Nobody gets past the guards without special access cards. The office has heavy locks and tinted windows. It features metallic gray decor and has powerful boom boxes that pump out techno and jazz music for a bunch of designers developing future design ideas. Expensive prototyping equipment can be seen inside and various machines to apply paint and make countless foam models of future products are everywhere.

Jobs would often visit Ive’s design lab to actively participate in the design process and his artistic sensibilities were crucial for Apple’s design prowess, Ive said:

In so many other companies, ideas and great design get lost in the process. The ideas that come from me and my team would have been completely irrelevant, nowhere, if Steve hadn’t been here to push us, work with us, and drive us through all the resistance to turn our ideas into products.

Apple’s design guru also tells how they often obsessed over the packaging for Apple products:

Steve and I spend a lot of time on the packaging. I love the process of unpacking something. You design a ritual of unpacking to make the product feel special. Packaging can be theater, it can create a story.

But it wasn’t all peachy. The designer would at times get upset with his late boss for “taking too much credit”, which didn’t sit well with Ive’s introvert personality and especially his careful consideration to always put his team’s efforts first and foremost:

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Apple executives knew Jobs’ condition at iPhone 4S Launch

According to Palo Alto police department spokeswoman Sandra Brown (via Bloomberg), Apple executives may have known Steve Jobs’ condition at the time of the iPhone 4S launch event. Apple informed police that Steve Jobs passing was close, days before Apple’s official statement confirming he had passed.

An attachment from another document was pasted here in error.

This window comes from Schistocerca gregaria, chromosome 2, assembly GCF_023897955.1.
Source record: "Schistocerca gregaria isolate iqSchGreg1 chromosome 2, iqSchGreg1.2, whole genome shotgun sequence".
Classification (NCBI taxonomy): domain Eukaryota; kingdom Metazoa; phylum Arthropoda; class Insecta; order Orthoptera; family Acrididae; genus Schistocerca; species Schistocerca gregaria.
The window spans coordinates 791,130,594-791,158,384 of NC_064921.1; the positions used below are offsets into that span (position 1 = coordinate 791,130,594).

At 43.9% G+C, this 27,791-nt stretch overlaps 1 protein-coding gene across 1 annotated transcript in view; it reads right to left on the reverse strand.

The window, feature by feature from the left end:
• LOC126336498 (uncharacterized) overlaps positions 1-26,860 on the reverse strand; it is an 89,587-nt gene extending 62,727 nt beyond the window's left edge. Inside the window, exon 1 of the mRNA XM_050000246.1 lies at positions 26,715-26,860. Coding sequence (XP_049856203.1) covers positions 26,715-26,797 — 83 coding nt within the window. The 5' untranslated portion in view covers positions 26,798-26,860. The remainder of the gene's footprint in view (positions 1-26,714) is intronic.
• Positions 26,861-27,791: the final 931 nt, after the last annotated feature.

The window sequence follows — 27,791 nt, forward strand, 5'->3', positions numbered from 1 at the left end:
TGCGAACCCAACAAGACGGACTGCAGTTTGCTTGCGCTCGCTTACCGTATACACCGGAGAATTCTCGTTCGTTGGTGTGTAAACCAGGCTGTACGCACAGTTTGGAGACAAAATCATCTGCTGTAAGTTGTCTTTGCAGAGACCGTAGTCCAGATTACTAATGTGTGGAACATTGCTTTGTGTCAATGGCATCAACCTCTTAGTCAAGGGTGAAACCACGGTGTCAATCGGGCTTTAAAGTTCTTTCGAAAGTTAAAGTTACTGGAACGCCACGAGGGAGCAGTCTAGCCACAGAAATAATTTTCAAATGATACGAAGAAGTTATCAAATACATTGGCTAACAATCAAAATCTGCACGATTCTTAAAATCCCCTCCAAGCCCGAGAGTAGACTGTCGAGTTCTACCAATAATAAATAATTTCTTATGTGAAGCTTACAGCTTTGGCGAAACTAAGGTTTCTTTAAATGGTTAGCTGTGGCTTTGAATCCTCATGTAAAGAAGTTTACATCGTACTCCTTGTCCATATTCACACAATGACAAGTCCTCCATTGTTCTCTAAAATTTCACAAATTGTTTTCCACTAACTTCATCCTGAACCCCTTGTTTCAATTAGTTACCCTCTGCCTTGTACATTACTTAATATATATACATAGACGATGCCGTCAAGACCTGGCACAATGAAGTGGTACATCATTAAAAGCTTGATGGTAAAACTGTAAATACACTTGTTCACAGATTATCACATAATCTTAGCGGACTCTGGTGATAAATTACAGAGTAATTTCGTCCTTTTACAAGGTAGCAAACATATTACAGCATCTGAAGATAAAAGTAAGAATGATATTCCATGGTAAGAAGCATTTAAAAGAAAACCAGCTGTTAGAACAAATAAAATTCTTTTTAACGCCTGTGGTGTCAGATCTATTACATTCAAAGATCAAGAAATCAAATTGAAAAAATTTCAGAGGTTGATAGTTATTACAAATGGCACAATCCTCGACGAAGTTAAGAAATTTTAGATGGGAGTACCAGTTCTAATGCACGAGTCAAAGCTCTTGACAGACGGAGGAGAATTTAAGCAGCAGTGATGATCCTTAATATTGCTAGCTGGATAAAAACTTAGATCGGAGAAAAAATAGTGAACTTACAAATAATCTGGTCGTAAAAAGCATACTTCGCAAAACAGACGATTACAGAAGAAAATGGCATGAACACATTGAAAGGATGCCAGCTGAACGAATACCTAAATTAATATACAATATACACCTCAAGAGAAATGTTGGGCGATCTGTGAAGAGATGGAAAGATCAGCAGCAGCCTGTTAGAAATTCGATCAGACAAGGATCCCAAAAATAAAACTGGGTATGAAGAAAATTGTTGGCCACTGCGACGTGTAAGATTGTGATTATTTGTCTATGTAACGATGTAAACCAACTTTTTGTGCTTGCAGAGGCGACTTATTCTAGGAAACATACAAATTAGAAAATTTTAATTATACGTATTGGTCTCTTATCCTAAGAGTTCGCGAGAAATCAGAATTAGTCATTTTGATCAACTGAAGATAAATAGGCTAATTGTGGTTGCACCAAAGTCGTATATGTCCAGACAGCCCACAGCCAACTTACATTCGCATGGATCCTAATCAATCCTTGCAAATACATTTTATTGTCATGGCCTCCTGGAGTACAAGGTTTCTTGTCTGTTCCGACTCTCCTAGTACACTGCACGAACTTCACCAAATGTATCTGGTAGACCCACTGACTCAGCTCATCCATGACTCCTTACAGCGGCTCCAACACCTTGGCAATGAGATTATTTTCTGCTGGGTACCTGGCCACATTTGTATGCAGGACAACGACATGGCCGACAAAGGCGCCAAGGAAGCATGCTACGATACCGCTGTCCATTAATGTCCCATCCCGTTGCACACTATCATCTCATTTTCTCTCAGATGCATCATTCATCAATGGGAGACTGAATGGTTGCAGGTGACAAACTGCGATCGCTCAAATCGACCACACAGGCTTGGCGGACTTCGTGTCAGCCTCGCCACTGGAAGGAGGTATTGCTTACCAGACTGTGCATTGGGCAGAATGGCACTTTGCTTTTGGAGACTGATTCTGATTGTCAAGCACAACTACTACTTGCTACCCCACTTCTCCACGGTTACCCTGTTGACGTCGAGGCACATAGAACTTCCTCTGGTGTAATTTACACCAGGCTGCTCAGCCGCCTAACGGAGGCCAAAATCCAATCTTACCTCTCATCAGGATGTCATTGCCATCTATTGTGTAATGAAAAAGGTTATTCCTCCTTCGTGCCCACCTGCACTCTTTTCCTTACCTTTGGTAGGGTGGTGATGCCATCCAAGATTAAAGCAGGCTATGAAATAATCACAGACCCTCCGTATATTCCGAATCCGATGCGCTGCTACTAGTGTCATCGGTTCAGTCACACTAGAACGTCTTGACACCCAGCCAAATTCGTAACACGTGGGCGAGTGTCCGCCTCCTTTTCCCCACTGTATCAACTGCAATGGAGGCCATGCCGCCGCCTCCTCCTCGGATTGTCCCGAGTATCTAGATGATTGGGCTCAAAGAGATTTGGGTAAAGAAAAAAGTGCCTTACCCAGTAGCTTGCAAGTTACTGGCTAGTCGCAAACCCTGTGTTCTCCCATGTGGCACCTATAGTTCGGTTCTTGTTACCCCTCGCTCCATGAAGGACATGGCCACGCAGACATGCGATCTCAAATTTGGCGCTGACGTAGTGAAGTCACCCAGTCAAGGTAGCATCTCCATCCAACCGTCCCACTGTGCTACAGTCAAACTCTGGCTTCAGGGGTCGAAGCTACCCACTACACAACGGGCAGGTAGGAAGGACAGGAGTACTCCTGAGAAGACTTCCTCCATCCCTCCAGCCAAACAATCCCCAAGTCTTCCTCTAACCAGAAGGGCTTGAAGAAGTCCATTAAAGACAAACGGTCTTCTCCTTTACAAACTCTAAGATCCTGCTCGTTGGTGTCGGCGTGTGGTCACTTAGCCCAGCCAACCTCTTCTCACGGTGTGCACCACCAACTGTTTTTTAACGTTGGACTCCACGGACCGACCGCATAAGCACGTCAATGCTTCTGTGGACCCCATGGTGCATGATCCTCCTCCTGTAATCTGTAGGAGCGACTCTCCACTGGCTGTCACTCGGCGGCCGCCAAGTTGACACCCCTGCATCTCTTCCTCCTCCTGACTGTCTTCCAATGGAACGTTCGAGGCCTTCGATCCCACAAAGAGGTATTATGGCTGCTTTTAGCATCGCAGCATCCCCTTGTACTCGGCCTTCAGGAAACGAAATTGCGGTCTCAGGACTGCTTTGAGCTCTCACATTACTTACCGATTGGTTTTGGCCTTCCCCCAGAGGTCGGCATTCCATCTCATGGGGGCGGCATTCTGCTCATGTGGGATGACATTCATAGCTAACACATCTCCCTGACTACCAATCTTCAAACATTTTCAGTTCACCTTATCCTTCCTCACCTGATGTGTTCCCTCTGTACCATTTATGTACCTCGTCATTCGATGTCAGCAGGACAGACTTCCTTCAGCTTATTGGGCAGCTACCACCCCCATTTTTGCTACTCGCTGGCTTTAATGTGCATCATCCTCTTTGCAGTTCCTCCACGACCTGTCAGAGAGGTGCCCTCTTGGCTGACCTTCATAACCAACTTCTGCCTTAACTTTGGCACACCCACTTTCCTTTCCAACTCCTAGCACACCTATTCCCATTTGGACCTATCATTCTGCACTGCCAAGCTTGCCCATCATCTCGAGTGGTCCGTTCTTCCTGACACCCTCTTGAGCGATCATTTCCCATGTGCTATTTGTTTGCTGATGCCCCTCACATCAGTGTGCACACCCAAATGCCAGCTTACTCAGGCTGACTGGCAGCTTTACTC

As a result of the meeting, police apparently put plans in place for officers to patrol Jobs’ home after the news of his passing had broke. Of course this was to keep crowds under control when Jobs’ supporters inevitably visited his home following the news. From the report:

The Apple representatives told the police department there was “a possibility that it could happen this week,” Brown said in a phone interview. “It’s common sense for us to work together. If you think about who he was and his contribution to the world, people might come out in masses.”

Apple was apparently supposed to inform police of his death before issuing a public statement, but according to Brown, police found out through Apple’s press release on October 5th.

According to the WSJ, Jobs’ funeral is today.

Many have speculated that the empty chair marked “Reserved” next to Apple execs at the recent iPhone 4S unveiling may have been a silent tribute to Jobs. Long time Jobs confidant Jony Ive (they were so close many called the two ‘Jive’) was notably absent from the event.

Cook, Cue, Schiller and Forstall, though subdued, were nevertheless somehow able to put on a great show in the face of knowing their mentor and boss for over a decade was in bad condition.